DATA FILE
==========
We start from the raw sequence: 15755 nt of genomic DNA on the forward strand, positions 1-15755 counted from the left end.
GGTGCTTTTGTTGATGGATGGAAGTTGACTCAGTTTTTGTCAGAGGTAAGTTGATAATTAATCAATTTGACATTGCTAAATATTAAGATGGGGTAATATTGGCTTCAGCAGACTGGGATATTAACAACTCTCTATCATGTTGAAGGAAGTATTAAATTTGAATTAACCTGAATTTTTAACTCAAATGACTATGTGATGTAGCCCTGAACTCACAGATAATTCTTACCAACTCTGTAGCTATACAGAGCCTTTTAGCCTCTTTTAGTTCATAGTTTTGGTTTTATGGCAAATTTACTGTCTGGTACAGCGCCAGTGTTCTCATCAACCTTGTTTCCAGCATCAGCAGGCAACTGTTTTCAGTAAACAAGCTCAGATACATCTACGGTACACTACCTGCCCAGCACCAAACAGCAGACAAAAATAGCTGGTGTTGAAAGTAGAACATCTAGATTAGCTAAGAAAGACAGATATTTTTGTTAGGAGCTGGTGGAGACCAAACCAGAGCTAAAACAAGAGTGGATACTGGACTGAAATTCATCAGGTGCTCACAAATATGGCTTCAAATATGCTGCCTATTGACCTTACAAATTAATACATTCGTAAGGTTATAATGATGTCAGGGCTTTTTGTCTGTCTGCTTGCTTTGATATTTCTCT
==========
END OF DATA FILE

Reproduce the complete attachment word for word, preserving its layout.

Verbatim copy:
We start from the raw sequence: 15755 nt of genomic DNA on the forward strand, positions 1-15755 counted from the left end.
GGTGCTTTTGTTGATGGATGGAAGTTGACTCAGTTTTTGTCAGAGGTAAGTTGATAATTAATCAATTTGACATTGCTAAATATTAAGATGGGGTAATATTGGCTTCAGCAGACTGGGATATTAACAACTCTCTATCATGTTGAAGGAAGTATTAAATTTGAATTAACCTGAATTTTTAACTCAAATGACTATGTGATGTAGCCCTGAACTCACAGATAATTCTTACCAACTCTGTAGCTATACAGAGCCTTTTAGCCTCTTTTAGTTCATAGTTTTGGTTTTATGGCAAATTTACTGTCTGGTACAGCGCCAGTGTTCTCATCAACCTTGTTTCCAGCATCAGCAGGCAACTGTTTTCAGTAAACAAGCTCAGATACATCTACGGTACACTACCTGCCCAGCACCAAACAGCAGACAAAAATAGCTGGTGTTGAAAGTAGAACATCTAGATTAGCTAAGAAAGACAGATATTTTTGTTAGGAGCTGGTGGAGACCAAACCAGAGCTAAAACAAGAGTGGATACTGGACTGAAATTCATCAGGTGCTCACAAATATGGCTTCAAATATGCTGCCTATTGACCTTACAAATTAATACATTCGTAAGGTTATAATGATGTCAGGGCTTTTTGTCTGTCTGCTTGCTTTGATATTTCTCT